Post # 1
It’s such a common issue that I’m sure there are at least a handful of bees here who have a spouse or partner who suffers from anxiety. I’d love to hear from you how you support them. I do my best to ensure that our home is a place that is a comfortable and safe place to get away from the stresses of life rather than add to them, and I try to listen, understand and give advice when he is worrying or stressing. But I am concerned that sometimes my good intentions may have the wrong impact – for example, sometimes I think my advice comes off more like me telling him something is wrong with him or invalidating his feelings instead of being supportive, even though that is not at all how I mean them. I try to be cognizant of how I word things in order to avoid that, but at the same time, I sometimes end up getting frustrated when I feel like he is constantly making himself sick with worry over things that don’t warrant that response.
Fortunately, he has finally decided to go seek help – he has his first appointment tomorrow afternoon after work!! In the meantime, I want to do better as a partner and the best way to learn is from experience, so please share yours 🙂
Post # 2
I find it’s best to ask my husband what he needs from me. It’s different depending on what it is he’s feeling anxious about.
In general, I know it helps to keep the apartment clean, if I know he’s having a more stressful time at work I will deep clean the apartment.
Sometimes he likes to go on walks so he can talk out his anxieties. I’ve found it’s better to listen than to give advice. A lot of the times he just needs to talk through things, he doesn’t need me to try to solve it.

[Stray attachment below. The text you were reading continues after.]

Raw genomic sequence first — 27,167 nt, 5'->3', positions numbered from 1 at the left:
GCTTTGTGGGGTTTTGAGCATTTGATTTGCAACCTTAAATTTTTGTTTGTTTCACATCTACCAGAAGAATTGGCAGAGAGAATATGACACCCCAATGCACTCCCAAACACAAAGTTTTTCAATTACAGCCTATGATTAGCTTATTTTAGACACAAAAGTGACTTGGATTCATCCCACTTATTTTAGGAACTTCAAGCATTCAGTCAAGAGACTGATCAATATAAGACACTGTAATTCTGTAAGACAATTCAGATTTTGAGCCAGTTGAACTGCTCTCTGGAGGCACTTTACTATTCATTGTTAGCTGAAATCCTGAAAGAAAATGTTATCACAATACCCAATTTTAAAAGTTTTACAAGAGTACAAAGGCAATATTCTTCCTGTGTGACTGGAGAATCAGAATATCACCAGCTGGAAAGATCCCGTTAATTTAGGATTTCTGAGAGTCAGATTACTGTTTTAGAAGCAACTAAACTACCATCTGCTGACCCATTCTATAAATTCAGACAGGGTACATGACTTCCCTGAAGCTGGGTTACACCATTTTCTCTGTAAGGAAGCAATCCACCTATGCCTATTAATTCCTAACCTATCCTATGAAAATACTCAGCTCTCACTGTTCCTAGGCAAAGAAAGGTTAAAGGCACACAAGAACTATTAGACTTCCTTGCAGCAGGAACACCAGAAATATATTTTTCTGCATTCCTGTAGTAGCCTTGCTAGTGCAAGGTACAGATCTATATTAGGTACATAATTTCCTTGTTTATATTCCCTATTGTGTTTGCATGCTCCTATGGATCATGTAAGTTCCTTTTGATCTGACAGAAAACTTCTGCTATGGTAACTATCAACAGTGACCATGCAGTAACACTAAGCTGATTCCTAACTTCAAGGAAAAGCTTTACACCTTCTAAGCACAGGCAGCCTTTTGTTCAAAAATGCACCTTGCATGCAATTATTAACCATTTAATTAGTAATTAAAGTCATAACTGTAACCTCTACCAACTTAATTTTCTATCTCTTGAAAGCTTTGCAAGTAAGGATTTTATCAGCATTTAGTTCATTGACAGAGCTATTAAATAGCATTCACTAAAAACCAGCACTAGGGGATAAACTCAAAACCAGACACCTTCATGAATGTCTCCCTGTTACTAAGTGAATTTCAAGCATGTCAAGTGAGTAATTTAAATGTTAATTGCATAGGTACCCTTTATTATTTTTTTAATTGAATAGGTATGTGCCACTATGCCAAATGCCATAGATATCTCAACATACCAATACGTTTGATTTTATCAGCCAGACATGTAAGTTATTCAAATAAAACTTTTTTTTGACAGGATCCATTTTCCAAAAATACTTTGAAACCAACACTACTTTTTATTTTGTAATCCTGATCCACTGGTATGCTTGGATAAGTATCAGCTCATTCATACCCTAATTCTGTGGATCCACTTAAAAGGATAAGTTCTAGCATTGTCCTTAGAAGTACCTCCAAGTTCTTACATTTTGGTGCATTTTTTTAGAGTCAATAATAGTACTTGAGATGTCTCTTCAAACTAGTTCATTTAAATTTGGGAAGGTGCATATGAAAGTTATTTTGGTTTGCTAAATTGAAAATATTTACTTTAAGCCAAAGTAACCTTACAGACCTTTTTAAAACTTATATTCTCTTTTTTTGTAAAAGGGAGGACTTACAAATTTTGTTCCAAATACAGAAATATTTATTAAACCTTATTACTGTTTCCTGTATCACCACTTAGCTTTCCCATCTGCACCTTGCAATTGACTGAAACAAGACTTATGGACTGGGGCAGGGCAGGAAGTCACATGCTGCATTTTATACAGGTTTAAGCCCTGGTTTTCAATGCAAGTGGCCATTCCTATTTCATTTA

He has a prescription for Xanax for when the anxiety gets really bad which has been super helpful. Honestly, for him, just knowing he can take it if he needs it helps a lot.
Post # 3
yeah, his stuff tends to come out when we are either on a walk, driving or in the hot tub. I try my best to listen but I also feel the need to respond sometimes too, like when he is worried about finances I try to remind him that we are doing just fine, or when he worries about getting ready for an up coming camping trip, I remind him that if we forget anything we will survive just fine – it’s not worth sleepless nights worrying about. But am I just invalidating his feelings?? That’s not my intent at all, I just want to help him worry less by trying to put things into perspective.
Post # 4
It’s not so much that it’s invalidating his feelings as it is pointless. I used to do that with my husband as well but the thing is, that yes rationally he knows whatever he is anxious about is probably fine but that does not turn off the anxiety in his head.
The biggest lesson for you to learn is that you cannot fix his anxiety. You can help and be there for him but you can never make it just go away. There’s nothing you can say or do that will make him snap out of the anxiety and say oh yeah I’m not worried now. He needs to learn self-care and develop his own coping mechanisms. That’s why it’s excellent that he’s seeking out help.
Post # 5
“you cannot fix his anxiety”
Thank you. I needed to hear that.
Post # 6
It’s really good that he’s going to a counselor and that you are encouraging him to do so.
I have severe anxiety so having someone listen in itself is really helpful, just nodding or saying ‘im sorry honey’ or offering a back rub helps me from my honey.
Anothing thing that helped my honey was I gave him a couple of articles to read about it so he could see that it truly is a mental thing and not just something you ‘can get over’, (not that you think that), but sometimes understanding the pattern of thinking helps too.
Hopefully in therapy he will be able to learn the tools he needs to dismantle his anxiety and make his symptoms better 🙂
I also find that meditating helps so you could offer to do that with him too.
Good luck Bee!
Post # 7
My guy has PTSD, which is categorized as a type of anxiety disorder, so I’ve definitely learned a thing or two about being in a supportive role!